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Cops fire water cannons on charging Sona protesters; no one hurt

Photo by Nestor Corrales

MANILA, Philippines—The initially uneventful rallies at the State of the Nation Address ended violently after protesters stormed toward the police barricade, prompting authorities to douse them with red-tinted water.

The “firing” of the so-called water cannons from four fire trucks lasted around 20 minutes after 5 p.m. Monday as President Aquino rounded up his speech.

However, National Capital Region Police Office Director Carmelo Valmoria assessed the SONA protests as still peaceful.

“Yes, despite what happened, I’d say the rally was generally peaceful,” the Task Force Kapayapaan commander said after the angry militants backed off and dispersed voluntarily.

The Task Force Kapayapaan had initially expected a peaceful dispersal after the program of the Bagong Alyansang Makabayan and its affiliates.

Valmoria said there was no one injured and no one arrested in Monday’s conduct of the rallies.

He justified the use of the water cannons, saying things could have been worse.

“We allowed the protesters to hold their rallies the whole day, which they did peacefully. Then they try to breach the barricade,” Valmoria pointed out.

Toward the end of the program, tension began rising as chants got louder and angrier, alerting anti-riot policemen to reform their ranks.

As the lawmen beefed up their line, scores of militants charged at them, not minding the concrete barrier, steel fence and barbed wire that served as a first line of defense.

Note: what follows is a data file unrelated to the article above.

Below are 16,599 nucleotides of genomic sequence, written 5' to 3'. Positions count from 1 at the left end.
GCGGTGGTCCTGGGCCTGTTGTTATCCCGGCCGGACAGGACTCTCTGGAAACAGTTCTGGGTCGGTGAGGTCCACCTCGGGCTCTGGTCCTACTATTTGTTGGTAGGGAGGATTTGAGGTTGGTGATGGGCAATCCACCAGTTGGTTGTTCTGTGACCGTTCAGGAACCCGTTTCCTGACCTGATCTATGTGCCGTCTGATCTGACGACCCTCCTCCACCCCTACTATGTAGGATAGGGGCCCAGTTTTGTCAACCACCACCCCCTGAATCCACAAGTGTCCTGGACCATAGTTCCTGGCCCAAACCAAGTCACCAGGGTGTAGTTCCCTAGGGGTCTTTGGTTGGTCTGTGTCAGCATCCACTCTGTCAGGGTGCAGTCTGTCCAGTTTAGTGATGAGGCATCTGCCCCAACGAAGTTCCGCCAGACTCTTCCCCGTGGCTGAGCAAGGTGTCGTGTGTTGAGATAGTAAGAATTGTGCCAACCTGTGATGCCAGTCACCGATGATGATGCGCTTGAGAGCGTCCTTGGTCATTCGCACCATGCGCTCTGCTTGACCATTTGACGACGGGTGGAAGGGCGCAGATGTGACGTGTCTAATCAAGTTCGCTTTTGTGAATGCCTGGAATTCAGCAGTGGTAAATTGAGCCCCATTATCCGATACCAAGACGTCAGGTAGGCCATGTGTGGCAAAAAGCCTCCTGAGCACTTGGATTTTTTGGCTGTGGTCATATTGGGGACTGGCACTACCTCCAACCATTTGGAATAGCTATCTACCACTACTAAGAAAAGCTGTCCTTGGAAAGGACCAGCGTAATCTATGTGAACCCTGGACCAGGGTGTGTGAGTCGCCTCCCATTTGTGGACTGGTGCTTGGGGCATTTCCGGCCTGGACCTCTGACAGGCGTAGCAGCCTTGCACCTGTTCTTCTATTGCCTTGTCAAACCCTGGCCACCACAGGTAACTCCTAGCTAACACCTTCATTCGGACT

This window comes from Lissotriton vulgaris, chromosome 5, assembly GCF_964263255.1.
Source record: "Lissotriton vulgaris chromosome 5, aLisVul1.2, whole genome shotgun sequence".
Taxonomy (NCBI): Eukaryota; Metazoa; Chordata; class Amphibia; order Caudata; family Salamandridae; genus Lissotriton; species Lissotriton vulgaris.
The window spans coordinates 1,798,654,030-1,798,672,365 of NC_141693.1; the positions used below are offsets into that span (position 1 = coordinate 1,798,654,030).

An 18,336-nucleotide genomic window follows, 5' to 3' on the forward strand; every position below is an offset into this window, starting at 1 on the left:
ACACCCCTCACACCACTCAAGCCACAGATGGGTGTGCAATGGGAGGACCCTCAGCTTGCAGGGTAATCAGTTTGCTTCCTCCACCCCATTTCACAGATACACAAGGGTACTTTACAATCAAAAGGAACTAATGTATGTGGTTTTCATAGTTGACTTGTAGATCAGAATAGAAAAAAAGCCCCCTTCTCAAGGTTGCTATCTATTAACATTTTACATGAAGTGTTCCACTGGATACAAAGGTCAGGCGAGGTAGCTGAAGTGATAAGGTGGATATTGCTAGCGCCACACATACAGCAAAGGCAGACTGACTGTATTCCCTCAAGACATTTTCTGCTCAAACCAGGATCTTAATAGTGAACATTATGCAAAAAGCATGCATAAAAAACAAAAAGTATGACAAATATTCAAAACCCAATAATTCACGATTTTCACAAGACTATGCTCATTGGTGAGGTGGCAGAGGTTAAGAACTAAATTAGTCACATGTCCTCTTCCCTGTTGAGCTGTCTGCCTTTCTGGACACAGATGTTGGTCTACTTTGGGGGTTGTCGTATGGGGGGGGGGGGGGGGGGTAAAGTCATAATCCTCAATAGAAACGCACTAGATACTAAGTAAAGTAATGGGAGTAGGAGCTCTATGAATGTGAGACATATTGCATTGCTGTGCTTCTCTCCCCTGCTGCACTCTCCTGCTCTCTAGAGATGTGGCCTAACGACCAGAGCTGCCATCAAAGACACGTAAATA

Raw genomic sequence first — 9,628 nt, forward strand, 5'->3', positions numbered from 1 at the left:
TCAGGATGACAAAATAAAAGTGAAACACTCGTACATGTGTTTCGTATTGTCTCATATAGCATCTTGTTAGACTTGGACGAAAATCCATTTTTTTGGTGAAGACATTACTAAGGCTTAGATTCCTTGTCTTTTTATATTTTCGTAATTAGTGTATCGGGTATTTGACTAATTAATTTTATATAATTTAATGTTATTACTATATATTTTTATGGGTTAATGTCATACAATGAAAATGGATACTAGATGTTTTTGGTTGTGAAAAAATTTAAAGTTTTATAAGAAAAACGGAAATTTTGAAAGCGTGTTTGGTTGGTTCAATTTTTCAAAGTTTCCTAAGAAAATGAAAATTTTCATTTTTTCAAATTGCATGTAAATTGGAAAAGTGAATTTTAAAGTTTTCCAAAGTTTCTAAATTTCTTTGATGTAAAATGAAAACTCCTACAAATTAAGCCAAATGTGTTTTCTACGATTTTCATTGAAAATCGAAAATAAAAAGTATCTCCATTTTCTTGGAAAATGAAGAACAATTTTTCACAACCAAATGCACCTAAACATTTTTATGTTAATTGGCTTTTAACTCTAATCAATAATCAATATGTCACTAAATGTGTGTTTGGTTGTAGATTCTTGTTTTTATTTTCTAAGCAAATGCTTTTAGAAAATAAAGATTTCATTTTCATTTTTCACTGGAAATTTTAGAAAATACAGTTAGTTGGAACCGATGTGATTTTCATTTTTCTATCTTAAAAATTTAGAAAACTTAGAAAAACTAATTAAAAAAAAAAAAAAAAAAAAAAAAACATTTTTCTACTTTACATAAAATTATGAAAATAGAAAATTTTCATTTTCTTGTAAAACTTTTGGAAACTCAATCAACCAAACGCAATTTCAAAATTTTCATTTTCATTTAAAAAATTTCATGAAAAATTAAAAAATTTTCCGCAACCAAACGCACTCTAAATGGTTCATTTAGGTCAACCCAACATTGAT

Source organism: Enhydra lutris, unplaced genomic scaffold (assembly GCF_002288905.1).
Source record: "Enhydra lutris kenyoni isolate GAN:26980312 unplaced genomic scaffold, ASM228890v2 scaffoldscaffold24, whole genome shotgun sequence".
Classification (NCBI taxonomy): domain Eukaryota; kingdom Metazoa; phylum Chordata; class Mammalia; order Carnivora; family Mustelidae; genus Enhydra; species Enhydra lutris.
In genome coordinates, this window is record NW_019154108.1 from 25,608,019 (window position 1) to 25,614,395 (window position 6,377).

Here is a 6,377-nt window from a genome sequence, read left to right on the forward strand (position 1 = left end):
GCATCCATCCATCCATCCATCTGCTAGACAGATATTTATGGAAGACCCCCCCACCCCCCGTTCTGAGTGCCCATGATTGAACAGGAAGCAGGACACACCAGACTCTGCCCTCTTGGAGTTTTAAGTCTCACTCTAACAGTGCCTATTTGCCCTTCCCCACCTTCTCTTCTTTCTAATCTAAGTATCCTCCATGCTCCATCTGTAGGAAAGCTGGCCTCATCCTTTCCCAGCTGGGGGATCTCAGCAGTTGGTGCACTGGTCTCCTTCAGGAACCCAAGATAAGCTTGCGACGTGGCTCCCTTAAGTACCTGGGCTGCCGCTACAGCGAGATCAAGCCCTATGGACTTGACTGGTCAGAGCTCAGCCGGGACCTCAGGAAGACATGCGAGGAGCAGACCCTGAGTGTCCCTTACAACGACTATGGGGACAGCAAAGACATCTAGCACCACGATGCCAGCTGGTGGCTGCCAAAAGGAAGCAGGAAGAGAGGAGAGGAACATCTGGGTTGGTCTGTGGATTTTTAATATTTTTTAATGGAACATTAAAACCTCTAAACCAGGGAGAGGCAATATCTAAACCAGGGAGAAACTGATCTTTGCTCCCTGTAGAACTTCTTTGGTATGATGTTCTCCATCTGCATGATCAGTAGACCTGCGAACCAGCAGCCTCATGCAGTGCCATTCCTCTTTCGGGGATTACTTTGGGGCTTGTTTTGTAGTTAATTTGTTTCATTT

Minutes later, red-tinted water began leaking from a hose connected to one of the fire trucks.

At least four fire trucks— two behind the line, and two along the center island— trained their hoses on the protesters.

The unfazed militants stood their ground, waving their banners and flags—and so did the anti-riot policemen, who held their shields firmly and banging their truncheons in cadence.

Behind the police barricade, another barrier made up of container vans was formed to protect another anti riot-unit lined up a few meters away.

One of the negotiators, Supt. Leslie Castillo, said the protesters brought with them cutters to cut through the barbed wire.

“They were meters away from our policemen when they got doused with water. But they did not break the barricade completely,” the official said.

Some of the wires were cut and some concrete barriers were felled, where some militants tried pushing their way in.

But they were held back by the water and another row of concrete barriers, where policemen were readying themselves.

Castillo said no negotiations took place since the rallyists had already cut through the wires, prompting the fire trucks to train the hoses on them.

Senior Supt. Procopio Lipana, Task Force CDM chief and the Quezon City Police District deputy director for operations, said there was no direct confrontation between the militants and the policemen.

“The protesters eventually fell back and dispersed shortly before 6 p.m.,” he added.

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